An eye prescription is a written order for corrective lenses, written by an optometrist, ophthalmologist, or optician. An eye prescription includes the patient’s name, the date that the prescription was issued, the specifications for vision correction, when the prescription expires, and the prescriber’s name, contact number, and signature.
An eye prescription may include any of the following abbreviations:
The numbers listed on the prescription refer to the focusing power prescribed. The unit of measurement is called a diopter. A positive number (indicated by a ‘+’ sign), indicates farsightedness, or hyperopia. A negative number (indicated by a ‘-’ sign) indicates nearsightedness, or myopia.
On an eye prescription, 0.00 represents good vision that doesn’t need focusing power. The numbers indicate the level of severity of your nearsightedness or farsightedness. Generally, the further away from zero (whether the number is positive or negative), the worse the eyesight and the greater the need for vision correction. A number between +/-.025 to +/-2.00 is considered mild, a number between +/-2.25 to +/- 5.00 is considered moderate, and a number greater than +/- 5.00 is considered severe.
Eye prescriptions can change over time. Visual acuity, or sharpness of vision, may decrease gradually over time, caused by aging or other eye conditions such as astigmatism or amblyopia (lazy eye). Many adults experience presbyopia, or age-related farsightedness, as early as their 40s. Many gradual changes are normal as the flexibility of the natural lens changes over time.
Sudden, abrupt changes in vision, however, may be the sign of serious eye disease. If you experience a sudden dramatic change in vision, please visit your medical provider for an eye exam immediately.
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No eye prescription should be considered ‘bad’. However, different prescriptions refer to different levels of severity of correction needed to restore 20/20 eyesight, or normal vision.
The American Academy of Ophthalmology uses the following benchmarks to classify the severity of nearsightedness or farsightedness:
In most states, drivers need to have a 20/40 vision or better with vision correction for an unrestricted driver’s license.
The World Health Organization has several benchmarks of visual impairment. These are defined by when the vision in the better eye with vision correction is below a certain threshold. Any vision below 20/70 with corrective lenses is considered visual impairment.
In the United States, an individual has legal blindness if their vision with glasses or contacts is 20/200 or worse.
Astigmatism is a common eye problem that causes blurry or distorted vision. This happens when the cornea or the lens of the eye has a different shape than normal. Astigmatism is a refractive error, like farsightedness or nearsightedness.
Common symptoms of astigmatism include:
Astigmatism is indicated on a prescription as part of the cylindrical (CYL) correction. If there is no number under CYL, it means there is no astigmatism, or the astigmatism is so slight that it doesn’t need to be corrected.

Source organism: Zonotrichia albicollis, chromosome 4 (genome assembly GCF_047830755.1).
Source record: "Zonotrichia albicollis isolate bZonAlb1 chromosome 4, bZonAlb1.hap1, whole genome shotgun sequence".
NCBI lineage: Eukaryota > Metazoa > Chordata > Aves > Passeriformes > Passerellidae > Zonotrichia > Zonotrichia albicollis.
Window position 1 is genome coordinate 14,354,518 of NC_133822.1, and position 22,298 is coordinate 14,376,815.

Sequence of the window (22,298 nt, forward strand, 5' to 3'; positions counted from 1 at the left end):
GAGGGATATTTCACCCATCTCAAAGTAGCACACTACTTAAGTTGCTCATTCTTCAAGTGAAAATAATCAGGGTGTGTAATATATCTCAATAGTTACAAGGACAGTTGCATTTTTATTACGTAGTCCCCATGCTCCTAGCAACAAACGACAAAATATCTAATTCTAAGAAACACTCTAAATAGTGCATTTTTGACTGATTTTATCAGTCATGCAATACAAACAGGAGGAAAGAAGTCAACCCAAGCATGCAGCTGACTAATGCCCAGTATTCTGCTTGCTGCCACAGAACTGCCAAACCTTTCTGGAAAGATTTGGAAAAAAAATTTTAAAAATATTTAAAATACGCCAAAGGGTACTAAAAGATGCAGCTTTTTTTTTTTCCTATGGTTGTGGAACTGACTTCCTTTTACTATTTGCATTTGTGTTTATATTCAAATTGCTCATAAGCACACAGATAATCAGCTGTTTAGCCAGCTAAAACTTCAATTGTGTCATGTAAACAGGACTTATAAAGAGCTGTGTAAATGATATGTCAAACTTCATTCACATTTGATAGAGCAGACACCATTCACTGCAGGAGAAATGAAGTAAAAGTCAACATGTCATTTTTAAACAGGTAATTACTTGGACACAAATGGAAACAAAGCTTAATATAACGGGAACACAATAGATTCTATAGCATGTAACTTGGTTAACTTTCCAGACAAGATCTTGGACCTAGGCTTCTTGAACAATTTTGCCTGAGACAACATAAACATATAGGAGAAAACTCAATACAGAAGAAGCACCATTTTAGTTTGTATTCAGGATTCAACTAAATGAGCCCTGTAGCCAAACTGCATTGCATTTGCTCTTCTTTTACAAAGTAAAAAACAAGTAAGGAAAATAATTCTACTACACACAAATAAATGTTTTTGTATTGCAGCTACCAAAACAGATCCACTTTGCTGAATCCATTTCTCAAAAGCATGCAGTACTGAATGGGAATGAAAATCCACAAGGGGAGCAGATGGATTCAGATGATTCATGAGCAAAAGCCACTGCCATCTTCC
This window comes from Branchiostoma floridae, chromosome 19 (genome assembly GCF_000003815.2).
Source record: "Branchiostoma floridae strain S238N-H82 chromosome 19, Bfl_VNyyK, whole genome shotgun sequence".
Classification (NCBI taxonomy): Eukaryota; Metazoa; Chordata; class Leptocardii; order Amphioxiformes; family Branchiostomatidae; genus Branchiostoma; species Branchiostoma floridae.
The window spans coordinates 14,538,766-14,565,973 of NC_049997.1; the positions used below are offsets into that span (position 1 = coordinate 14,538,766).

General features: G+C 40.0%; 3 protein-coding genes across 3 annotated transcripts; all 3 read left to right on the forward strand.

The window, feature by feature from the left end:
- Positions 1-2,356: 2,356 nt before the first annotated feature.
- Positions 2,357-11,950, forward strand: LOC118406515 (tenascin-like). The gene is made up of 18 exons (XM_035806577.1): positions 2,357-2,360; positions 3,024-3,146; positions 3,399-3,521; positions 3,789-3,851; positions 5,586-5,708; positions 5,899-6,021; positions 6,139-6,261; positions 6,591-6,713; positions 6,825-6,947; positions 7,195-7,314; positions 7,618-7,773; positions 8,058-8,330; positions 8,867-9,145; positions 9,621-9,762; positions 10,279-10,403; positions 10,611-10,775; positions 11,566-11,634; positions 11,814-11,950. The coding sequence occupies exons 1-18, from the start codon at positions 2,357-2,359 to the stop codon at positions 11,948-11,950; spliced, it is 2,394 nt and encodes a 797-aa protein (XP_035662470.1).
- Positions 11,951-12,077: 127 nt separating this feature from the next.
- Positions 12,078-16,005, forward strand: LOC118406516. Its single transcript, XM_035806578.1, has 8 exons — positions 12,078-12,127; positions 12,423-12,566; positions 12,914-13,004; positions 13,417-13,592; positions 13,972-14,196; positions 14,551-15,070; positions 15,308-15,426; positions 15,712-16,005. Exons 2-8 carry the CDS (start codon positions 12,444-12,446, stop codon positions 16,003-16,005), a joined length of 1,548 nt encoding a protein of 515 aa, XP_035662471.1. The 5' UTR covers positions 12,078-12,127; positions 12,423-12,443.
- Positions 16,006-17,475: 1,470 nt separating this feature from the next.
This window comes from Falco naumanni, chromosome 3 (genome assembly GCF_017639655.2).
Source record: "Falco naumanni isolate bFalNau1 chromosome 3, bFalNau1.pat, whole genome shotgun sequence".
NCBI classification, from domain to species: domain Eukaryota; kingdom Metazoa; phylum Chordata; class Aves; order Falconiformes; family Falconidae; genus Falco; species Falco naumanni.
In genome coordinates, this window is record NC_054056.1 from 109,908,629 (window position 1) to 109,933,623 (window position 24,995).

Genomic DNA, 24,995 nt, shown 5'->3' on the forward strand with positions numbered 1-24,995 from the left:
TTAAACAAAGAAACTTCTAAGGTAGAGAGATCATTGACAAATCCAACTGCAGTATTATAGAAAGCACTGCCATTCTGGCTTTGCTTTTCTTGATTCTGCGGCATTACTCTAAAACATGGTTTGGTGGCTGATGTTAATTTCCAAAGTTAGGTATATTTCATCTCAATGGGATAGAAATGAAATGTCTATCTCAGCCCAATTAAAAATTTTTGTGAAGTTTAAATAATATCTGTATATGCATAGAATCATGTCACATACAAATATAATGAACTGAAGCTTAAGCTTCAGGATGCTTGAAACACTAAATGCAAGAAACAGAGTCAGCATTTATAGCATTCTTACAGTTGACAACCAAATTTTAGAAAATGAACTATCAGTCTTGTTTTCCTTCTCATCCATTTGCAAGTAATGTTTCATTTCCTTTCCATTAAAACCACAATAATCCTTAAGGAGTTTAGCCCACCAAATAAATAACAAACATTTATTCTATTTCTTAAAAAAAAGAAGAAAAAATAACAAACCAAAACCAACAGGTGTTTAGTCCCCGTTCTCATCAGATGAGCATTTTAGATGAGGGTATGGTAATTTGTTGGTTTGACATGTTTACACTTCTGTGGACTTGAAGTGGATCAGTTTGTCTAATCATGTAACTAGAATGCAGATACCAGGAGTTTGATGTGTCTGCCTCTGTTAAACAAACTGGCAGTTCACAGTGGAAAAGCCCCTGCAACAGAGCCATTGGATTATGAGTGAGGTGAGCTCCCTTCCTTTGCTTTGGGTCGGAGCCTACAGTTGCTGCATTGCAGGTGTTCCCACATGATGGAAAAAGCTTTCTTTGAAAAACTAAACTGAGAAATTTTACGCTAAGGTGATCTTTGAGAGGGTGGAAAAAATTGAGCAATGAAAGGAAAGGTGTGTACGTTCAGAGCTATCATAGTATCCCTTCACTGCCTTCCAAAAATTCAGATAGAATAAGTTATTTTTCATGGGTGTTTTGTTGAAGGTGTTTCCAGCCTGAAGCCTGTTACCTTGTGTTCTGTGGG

Mild astigmatism may not need to be corrected. But if astigmatism gets worse, it may be a sign of keratoconus or another serious eye disease. An eye doctor can determine if astigmatism requires treatment and what type of treatment is best.
Astigmatism is commonly treated with eyeglasses and contact lenses. Laser surgery is also used to treat astigmatism.
Medical professionals recommend that adults ages 19 to 40 with vision problems should get their eyes checked at least every two years. Adults older than 40 should get their eyes checked once a year.
Treatments for bad eyesight include corrective lenses or eyeglasses, contact lenses, LASIK surgery, low-dose atropine, and orthokeratology.
A person with 20/200 eyesight needs to be within 20 feet of an object (or letters on a Snellen chart) to see it clearly. However, a person with normal vision can see the object clearly from 200 feet away.
A visual acuity of 20/200 is roughly equal to a prescription of -2.50 diopters.
Eye doctors can't convert visual acuity (like 20/200) to an exact prescription, they can only give you a rough idea. Many different uncorrected prescriptions can yield a visual acuity of 20/200. The only way to know for sure is to have your eye doctor check.
If you have a visual acuity of 20/200 or worse (after putting corrective lenses on), you are considered legally blind. If the glasses or contacts improve your visual acuity, you are not legally blind.
A visual acuity of -4.00 is roughly equivalent to 20/400 vision. A person with 20/400 eyesight needs to be within 20 feet of an object to see it clearly. However, a person with normal vision can see the object clearly from 400 feet away.
A +1.25 prescription (which means you are farsighted) is a mild refractive error. Glasses, contacts, or even LASIK can easily correct this condition.
It depends. A contact prescription of -6.50 does not mean you are legally blind if your vision improves from 20/200 with them in. However, if you still have 20/200 eyesight or worse after putting contacts in, you are considered legally blind.
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